Now I was in the Philippines in 1979 with the Navy. I was there when Ferdinand Marcos actually had a birthday party for martial law. So, when I saw Father Peyton was there in 1985 and soon after that was the overthrow of Marcos and it was done peacefully that really hit home for me. So, that also on an international level showed this power of this rosary.
Yeah, the rosary rallies were held all over the world and the organization of Father Peyton founded has offices in 17 countries. We have 25 Ministry centers in 17 countries that promote the rosary family prayer each centers a little different according to the needs of the region some of our centers do marriage prep and parenting class to some of them are more focused explicitly on the rosary, but they’re all over the world.
He brought this whole message that really changed people’s lives and then it says after Vatican two things changed what happened after Vatican II?
Well a couple things on this kind of global level. The church was really emphasizing scripture and the sacraments, especially the Eucharist. So, the public practice of devotional prayers went way down and so the public practice of the Rosary went way down. So, things were happening in the church, things were happening in society so that the upheavals in the so-called sexual revolution and the kind of the upheaval in changes in society. So, that was happening.
On a personal level in the late 1960s, Father Peyton really had a health crisis where he was probably wearing himself out but he had a couple of years where he really has very precarious health. He starts to get better in the early 1970s.
Nineteen seventy-four, seventy-five he’s back on track again. But so while that’s happening in the world, he is also experiencing this kind of personal health crisis. So, that was a big shift in the organization, especially the ministry of Father Peyton.
So it all kind of came together. And there was that scene now, it’s interesting: A student says to him that “Well, I don’t have time to pray the rosary” and he responds with. “Well, let me go in reverse. What are you doing now?” I know I hear the comment all the time. ‘Oh, I don’t know how to pray the rosary’ even in Catholic schools. They’re not teaching it as much as they used to, obviously.
They’re not but there’s some really great signs with the rosary. One thing: there’s an explosion of the family rosary apps. Our own organization has an app called Family Rosary app and over a million people have downloaded it.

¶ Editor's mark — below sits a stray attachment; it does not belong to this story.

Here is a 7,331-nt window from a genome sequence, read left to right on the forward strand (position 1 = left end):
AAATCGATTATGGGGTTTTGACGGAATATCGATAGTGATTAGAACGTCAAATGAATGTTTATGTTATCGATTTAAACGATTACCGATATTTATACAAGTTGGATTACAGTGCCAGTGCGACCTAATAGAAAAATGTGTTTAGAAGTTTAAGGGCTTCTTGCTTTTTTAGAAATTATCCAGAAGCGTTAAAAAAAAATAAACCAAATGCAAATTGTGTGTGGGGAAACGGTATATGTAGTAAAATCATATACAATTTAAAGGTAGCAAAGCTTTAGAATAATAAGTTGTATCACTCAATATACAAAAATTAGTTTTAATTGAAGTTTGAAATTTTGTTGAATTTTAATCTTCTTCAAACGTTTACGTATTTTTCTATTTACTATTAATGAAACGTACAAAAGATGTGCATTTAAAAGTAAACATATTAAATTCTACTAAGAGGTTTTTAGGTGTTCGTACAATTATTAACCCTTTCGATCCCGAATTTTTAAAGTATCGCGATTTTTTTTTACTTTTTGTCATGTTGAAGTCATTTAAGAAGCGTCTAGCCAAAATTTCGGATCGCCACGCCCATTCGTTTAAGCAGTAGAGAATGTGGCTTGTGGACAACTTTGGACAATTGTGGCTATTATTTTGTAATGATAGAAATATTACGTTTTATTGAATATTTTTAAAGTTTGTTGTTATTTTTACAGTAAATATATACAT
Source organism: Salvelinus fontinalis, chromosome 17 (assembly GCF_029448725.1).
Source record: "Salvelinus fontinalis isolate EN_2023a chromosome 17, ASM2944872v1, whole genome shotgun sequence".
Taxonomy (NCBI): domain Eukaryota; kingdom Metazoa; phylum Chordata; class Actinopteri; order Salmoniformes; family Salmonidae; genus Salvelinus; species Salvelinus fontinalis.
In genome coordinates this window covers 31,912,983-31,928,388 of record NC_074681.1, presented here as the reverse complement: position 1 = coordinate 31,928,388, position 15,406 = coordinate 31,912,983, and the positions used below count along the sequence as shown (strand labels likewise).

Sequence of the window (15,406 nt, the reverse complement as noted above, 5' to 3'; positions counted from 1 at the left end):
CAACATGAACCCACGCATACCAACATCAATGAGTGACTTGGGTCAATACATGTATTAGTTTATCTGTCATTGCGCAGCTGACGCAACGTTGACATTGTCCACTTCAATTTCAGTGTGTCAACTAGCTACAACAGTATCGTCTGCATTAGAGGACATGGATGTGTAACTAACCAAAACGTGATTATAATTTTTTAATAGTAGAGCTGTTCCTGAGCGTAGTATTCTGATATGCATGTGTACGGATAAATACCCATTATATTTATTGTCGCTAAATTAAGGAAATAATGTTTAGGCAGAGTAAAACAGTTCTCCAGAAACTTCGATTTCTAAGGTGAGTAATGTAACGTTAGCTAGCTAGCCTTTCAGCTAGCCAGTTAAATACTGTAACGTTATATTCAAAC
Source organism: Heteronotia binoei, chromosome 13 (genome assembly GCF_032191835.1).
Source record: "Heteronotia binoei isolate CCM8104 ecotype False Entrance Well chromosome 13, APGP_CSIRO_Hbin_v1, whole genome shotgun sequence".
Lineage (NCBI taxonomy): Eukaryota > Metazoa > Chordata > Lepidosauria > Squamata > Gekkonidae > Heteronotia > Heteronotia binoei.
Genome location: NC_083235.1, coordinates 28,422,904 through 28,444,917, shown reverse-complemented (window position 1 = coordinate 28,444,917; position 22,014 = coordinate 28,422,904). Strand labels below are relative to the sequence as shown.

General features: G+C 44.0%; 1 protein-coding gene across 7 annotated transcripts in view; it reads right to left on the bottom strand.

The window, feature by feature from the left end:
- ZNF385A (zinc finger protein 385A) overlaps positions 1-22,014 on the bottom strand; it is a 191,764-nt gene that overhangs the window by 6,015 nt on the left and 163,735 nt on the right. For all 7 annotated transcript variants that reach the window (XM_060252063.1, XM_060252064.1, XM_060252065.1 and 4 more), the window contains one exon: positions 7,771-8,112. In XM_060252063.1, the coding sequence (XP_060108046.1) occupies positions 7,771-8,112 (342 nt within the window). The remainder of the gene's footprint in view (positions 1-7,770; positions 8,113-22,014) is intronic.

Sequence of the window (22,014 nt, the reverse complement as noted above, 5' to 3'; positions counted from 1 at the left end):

I think the best way to learn the rosary is to pray it with somebody else. If you try to learn if you try to learn the rosary yourself with a little booklet, it can be helpful, especially to go deeper. But you’re trying to look at the book and hold the beads and pray the prayers all at the same time.
If you pray it with a group or the next best thing with an app where you’re hearing people pray it’s really that easy to get into the rhythm, get the sense of the prayers and that’s the best way to get into it.
There are people doing it. There are rosary groups popping up in parishes or many Rosary rallies happening across the country and I think people are finding now that it’s a contemplative form of prayer.
That leads people to a place of contemplation. It can lead to a place of meditation too of course, but the other thing is it is a way for people to gather together and be in the presence of one another with prayer and that’s a powerful thing that many people have come to appreciate. So I think it’s the devotion coming back in a lot of ways.
Oh, that’s that’s a great idea, that’s powerful. So, it seems that that he has very powerfully sowed the seeds. And with that these seeds are still continuing.
There that’s powerful.
So he died in what 1992. So the mission goes on and does Family Theater still continue?
Yeah, we’re producing media content right now. We’re doing feature films or doing internet series and we’re doing social media out there and then our sister organization Family Rosary has a huge social media outreach. They have over 1.2 million followers on the social media platforms and they’re you know, they’re really out there in the world. So, the media work continues his ministry his media work and here we are today.
And still that saying still comes out “The family that prays together stays together.”
[Pope Francis declared Fr. Patrick Peyton Venerable in December of 2017.]
For more information about the legacy of Father Patrick Peyton, the work of Holy Cross Family Ministries and the Movie Pray, please go to HCFM.org